Onward…week 2 looks at engaging people with museums: “how museums can consider who does and does not visit the museum and how it is possible to engage with diverse audiences”. Only 13 steps, that’s a relief. Step 1 explores who does or doesn’t visit museums, bringing up questions around what, and who, museums are for, who is currently excluded from them and why. Communities may be excluded through lack of representation in collections and lack of opportunities for cultural participation…the case study looks at how Liverpool’s Walker Art Gallery has sought to grow family audiences and engage the young with art.
Who visits museums? Issues highlighted from the DCMS stats (note: digital engagement does not appear to be included here):
- over three in five adults (60.8%) in the upper socio-economic group visited a museum or gallery in the last year, a significantly higher proportion that the lower socio-economic group (38.6%)
- 42.3% of ‘black and minority ethnic’ respondents had visited a museum, a difference of over 10 % when compared to ‘white’ respondents, of whom 53.1% had visited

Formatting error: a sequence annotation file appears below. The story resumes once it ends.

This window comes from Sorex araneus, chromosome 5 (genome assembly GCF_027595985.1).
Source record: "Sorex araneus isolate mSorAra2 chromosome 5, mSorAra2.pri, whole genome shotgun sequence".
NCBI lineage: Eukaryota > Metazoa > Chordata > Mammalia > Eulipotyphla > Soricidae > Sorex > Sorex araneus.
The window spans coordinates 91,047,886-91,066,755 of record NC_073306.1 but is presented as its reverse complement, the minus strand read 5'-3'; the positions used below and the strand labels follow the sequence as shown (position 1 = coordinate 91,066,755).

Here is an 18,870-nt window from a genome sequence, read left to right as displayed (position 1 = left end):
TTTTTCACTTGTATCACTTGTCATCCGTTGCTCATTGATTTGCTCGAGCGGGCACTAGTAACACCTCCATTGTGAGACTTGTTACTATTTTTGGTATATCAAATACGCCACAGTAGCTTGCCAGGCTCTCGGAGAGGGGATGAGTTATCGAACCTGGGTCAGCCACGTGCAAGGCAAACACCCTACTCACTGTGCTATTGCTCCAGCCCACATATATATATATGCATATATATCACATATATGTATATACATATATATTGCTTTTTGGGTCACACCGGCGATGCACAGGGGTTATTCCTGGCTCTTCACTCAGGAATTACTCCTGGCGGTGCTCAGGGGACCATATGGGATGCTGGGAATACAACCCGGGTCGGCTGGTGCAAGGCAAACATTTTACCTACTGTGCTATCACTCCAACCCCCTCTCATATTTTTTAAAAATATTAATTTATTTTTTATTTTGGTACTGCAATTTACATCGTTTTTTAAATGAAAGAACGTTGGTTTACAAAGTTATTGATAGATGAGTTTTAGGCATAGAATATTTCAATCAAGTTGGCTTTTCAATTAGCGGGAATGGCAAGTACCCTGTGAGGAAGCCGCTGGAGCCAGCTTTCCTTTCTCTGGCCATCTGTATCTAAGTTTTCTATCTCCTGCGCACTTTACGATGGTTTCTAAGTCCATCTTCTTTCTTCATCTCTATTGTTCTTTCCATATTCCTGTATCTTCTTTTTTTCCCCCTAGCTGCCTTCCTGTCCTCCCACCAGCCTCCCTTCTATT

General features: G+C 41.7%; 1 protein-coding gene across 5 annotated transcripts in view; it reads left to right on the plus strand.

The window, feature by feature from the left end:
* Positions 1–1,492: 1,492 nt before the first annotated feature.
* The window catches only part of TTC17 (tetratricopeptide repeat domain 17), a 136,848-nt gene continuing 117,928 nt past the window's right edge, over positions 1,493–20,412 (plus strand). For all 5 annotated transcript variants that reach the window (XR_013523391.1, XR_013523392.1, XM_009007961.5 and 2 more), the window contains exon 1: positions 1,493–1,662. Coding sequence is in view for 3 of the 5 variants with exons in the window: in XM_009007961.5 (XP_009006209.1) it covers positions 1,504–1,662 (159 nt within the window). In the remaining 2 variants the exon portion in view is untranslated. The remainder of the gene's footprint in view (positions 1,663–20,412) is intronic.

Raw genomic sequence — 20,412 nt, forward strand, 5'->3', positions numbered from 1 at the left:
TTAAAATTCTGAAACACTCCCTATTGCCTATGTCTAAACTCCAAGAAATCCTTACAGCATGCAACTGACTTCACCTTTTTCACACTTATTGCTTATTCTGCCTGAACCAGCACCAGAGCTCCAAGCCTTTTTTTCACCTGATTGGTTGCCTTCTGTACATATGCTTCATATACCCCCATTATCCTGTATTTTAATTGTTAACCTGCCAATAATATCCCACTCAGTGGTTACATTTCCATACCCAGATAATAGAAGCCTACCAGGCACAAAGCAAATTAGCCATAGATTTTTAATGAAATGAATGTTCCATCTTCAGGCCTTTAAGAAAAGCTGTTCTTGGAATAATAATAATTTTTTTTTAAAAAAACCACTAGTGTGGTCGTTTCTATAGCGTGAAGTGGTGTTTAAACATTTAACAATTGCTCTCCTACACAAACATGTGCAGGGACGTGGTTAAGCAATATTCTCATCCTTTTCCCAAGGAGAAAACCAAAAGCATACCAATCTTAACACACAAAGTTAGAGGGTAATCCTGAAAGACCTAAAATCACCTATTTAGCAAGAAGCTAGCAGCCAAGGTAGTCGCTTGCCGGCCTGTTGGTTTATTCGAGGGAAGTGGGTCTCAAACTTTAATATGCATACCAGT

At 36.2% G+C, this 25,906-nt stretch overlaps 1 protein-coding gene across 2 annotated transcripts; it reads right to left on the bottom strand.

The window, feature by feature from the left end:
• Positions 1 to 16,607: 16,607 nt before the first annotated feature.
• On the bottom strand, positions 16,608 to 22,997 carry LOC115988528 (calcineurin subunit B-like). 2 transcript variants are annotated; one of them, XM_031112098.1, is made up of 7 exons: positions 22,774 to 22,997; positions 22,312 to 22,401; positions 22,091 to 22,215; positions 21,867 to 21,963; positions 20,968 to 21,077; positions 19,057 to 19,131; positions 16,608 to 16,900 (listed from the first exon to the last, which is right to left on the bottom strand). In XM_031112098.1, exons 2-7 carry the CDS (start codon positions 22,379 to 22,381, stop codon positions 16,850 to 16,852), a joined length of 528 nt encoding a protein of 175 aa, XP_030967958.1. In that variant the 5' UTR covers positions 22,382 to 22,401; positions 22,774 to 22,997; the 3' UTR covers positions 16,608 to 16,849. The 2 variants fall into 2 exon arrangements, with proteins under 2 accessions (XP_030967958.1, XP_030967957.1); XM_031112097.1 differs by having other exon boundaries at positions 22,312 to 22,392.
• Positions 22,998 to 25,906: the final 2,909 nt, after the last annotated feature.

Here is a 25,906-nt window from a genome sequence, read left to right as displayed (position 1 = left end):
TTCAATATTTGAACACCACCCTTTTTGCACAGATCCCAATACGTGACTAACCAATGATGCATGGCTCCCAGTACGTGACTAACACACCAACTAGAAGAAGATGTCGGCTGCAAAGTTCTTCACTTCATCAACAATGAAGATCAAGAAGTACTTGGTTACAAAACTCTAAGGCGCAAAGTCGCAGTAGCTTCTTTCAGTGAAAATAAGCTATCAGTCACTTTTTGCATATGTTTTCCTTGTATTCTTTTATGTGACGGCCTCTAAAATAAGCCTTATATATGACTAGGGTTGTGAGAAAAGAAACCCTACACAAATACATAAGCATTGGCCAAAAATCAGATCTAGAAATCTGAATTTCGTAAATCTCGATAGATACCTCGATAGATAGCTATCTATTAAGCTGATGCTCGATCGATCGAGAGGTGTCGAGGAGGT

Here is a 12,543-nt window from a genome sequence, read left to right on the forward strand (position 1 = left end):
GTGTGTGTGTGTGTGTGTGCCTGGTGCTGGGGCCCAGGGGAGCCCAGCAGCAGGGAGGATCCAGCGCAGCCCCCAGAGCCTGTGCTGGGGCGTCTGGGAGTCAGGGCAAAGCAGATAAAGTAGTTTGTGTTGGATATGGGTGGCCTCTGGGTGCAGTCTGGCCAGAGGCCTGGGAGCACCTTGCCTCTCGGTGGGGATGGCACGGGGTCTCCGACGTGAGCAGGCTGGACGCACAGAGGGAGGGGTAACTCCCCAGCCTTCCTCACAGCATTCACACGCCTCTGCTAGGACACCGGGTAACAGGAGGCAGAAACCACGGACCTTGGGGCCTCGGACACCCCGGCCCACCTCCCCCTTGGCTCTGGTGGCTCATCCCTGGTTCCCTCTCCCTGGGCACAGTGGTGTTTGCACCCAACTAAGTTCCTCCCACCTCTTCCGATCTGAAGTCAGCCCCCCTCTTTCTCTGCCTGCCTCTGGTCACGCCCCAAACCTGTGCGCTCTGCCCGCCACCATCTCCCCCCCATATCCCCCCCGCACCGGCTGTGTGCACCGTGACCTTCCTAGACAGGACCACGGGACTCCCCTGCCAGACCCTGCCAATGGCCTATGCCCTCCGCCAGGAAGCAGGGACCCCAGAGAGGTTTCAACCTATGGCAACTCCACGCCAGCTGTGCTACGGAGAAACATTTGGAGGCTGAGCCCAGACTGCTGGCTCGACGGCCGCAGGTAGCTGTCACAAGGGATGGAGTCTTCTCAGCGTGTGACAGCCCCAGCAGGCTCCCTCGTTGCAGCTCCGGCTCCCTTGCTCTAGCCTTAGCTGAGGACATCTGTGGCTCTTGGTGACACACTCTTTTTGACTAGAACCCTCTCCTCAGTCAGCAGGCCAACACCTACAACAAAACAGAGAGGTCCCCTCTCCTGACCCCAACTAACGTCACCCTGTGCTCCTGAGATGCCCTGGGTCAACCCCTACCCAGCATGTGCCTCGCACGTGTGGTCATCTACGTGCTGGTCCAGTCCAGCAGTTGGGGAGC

A 1998 (!) survey found that the image of museums among ethnic groups (the image was of old buildings, a quiet and reverential atmosphere and a place for intellectuals or ‘posh people’) formed a major barrier to access.
|Barriers to access||Issues and solutions|
|Physical||Is our museum building physically accessible? Is it open at times which suit different audiences? – Installation of ramps, handrails and seats.|
|Sensory||Can our exhibitions, events, and facilities be used by people with hearing or sight impairments? – Objects which can be touched. Varied means of interpretation, such as taped guides, subtitled audiovisual programmes.|
|Intellectual||Do our displays exclude people with limited prior knowledge of the collections or artists on show? Can people with learning disabilities access our services? – Consult and involve new audiences in the production of exhibitions. Evaluate levels of understanding amongst a range of audiences when developing exhibitions.|